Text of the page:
Archives of Environmental Contamination and Toxicology

, Volume 35, Issue 1, pp 64-69

First online:

Occurrence of Butyltin Compounds in Tissues of Water Birds and Seaducks from the United States and Canada

  • K.  KannanAffiliated withPesticide Research Center, National Food Safety and Toxicology Center, Institute of Environmental Toxicology, Department of Zoology, Michigan State University, East Lansing, Michigan 48824, USA
  • , K.  SenthilkumarAffiliated withDepartment of Environment Conservation, Ehime University, Tarumi 3-5-7, Matsuyama 790, Japan
  • , J. E.  ElliottAffiliated withCanadian Wildlife Service, Pacific Wildlife Research Centre, 5421 Robertson Road RR1, Delta BC V4K 3N2, Canada
  • , L. A.  FeykAffiliated withPesticide Research Center, National Food Safety and Toxicology Center, Institute of Environmental Toxicology, Department of Zoology, Michigan State University, East Lansing, Michigan 48824, USA
  • , J. P.  GiesyAffiliated withPesticide Research Center, National Food Safety and Toxicology Center, Institute of Environmental Toxicology, Department of Zoology, Michigan State University, East Lansing, Michigan 48824, USA

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Abstract.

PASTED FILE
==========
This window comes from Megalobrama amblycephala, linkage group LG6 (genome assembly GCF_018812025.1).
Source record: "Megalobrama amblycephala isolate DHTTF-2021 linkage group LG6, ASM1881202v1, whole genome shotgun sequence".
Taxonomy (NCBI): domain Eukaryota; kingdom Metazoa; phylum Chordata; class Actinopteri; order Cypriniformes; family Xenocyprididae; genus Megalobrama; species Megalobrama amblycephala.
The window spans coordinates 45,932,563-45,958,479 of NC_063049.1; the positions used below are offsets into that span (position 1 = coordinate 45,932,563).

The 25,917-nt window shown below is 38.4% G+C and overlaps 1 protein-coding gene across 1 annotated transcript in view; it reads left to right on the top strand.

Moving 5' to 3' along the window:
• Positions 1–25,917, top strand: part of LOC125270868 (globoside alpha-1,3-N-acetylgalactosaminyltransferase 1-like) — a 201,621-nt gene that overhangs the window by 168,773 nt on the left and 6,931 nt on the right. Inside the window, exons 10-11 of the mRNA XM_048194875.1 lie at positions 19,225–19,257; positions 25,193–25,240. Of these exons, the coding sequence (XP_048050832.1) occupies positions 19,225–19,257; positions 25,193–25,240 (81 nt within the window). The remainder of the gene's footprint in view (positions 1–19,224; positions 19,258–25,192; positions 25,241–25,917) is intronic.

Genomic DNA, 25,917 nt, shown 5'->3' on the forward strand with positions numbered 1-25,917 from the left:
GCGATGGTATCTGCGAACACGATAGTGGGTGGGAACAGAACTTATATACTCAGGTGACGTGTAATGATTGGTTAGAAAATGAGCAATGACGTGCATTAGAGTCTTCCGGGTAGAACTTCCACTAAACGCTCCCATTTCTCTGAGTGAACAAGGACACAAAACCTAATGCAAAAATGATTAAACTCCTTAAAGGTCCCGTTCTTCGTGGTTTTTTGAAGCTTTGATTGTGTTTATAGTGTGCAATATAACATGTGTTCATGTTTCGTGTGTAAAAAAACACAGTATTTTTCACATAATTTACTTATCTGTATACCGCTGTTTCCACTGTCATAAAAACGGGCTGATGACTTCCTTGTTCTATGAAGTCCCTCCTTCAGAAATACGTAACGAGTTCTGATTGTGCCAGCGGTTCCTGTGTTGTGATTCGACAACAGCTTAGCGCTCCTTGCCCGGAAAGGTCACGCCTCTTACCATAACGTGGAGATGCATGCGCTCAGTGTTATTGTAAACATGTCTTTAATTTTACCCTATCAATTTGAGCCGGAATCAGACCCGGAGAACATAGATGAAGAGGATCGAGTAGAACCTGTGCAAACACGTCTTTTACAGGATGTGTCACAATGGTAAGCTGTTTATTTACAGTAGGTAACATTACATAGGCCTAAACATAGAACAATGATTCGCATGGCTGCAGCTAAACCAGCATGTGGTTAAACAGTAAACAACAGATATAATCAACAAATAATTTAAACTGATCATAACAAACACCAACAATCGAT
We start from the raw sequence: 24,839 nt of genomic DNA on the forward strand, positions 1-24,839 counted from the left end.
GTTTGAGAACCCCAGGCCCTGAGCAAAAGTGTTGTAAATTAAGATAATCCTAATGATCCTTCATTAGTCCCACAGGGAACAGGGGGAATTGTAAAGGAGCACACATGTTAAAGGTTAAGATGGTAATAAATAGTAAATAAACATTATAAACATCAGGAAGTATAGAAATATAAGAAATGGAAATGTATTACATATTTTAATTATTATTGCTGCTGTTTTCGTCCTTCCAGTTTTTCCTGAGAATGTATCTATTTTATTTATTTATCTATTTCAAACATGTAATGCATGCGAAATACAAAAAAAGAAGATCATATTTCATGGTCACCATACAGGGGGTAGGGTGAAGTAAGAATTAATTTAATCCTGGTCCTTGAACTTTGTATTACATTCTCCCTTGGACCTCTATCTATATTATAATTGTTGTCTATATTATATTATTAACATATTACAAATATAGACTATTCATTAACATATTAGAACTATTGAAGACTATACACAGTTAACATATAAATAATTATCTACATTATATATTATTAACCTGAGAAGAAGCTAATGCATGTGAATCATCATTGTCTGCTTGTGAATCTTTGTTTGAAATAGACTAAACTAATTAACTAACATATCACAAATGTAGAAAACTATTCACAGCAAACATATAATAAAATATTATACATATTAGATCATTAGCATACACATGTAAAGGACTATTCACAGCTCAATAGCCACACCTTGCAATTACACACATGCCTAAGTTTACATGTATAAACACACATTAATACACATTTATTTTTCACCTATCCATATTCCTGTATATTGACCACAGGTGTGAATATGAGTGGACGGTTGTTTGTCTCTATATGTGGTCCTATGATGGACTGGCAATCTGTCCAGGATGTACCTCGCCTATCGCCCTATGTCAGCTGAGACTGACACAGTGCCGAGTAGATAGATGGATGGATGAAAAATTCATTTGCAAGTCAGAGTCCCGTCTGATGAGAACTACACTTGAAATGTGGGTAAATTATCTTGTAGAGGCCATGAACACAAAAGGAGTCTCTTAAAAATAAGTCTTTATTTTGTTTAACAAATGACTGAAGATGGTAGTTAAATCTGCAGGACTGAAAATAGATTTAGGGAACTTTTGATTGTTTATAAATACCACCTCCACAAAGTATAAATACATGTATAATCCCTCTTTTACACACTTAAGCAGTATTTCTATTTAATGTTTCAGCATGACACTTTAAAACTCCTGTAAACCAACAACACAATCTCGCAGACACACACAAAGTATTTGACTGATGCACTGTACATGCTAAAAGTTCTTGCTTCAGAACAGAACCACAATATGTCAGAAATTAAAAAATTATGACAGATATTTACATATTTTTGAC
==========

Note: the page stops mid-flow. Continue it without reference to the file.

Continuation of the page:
Tributyltin and its breakdown products, mono- and di-butyltin, were determined in water birds collected from Lake Huron (the Great Lakes), marine coastal United States, and the west coast of British Columbia, Canada. Concentrations of butyltins in the liver of birds collected from Lake Huron were ≤ 27 ng/g, wet wt, whereas those from marine coastal areas contained up to 90 ng/g. Relatively higher concentrations were found in seaducks collected from coastal British Columbia, with concentrations as great as 1,100 ng/g. Mollusk-feeding seaducks seemed to accumulate greater concentrations of butyltins than predatory birds feeding on fish, other birds and small mammals. Hepatic concentration ranges of butyltins in birds from the United States and Canada were compared with those reported for the UK, Netherlands, Japan, and Poland. Exposure of birds to butyltin compounds continues to occur in harbors and marinas where TBT is used on vessels greater than 25 m in length.